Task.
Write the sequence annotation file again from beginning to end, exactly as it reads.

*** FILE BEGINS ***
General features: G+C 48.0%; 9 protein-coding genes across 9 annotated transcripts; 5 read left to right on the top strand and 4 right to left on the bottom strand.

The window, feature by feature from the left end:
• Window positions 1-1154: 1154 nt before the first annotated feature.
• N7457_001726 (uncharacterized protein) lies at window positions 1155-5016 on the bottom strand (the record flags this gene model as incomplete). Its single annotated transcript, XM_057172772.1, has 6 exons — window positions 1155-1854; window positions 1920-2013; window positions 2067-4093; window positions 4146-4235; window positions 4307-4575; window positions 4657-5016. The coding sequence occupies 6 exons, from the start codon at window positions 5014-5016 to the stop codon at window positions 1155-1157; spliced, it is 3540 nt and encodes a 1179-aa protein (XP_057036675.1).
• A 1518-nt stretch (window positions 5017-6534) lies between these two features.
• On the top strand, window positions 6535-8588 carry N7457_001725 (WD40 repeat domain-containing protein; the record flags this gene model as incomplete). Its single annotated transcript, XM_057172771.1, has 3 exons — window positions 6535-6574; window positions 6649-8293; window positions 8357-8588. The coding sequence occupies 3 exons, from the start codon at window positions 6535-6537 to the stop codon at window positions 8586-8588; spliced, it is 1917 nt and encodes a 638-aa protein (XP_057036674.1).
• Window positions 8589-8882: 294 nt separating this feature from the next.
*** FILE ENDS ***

General features: G+C 48.0%; 9 protein-coding genes across 9 annotated transcripts; 5 read left to right on the top strand and 4 right to left on the bottom strand.

The window, feature by feature from the left end:
• Window positions 1-1154: 1154 nt before the first annotated feature.
• N7457_001726 (uncharacterized protein) lies at window positions 1155-5016 on the bottom strand (the record flags this gene model as incomplete). Its single annotated transcript, XM_057172772.1, has 6 exons — window positions 1155-1854; window positions 1920-2013; window positions 2067-4093; window positions 4146-4235; window positions 4307-4575; window positions 4657-5016. The coding sequence occupies 6 exons, from the start codon at window positions 5014-5016 to the stop codon at window positions 1155-1157; spliced, it is 3540 nt and encodes a 1179-aa protein (XP_057036675.1).
• A 1518-nt stretch (window positions 5017-6534) lies between these two features.
• On the top strand, window positions 6535-8588 carry N7457_001725 (WD40 repeat domain-containing protein; the record flags this gene model as incomplete). Its single annotated transcript, XM_057172771.1, has 3 exons — window positions 6535-6574; window positions 6649-8293; window positions 8357-8588. The coding sequence occupies 3 exons, from the start codon at window positions 6535-6537 to the stop codon at window positions 8586-8588; spliced, it is 1917 nt and encodes a 638-aa protein (XP_057036674.1).
• Window positions 8589-8882: 294 nt separating this feature from the next.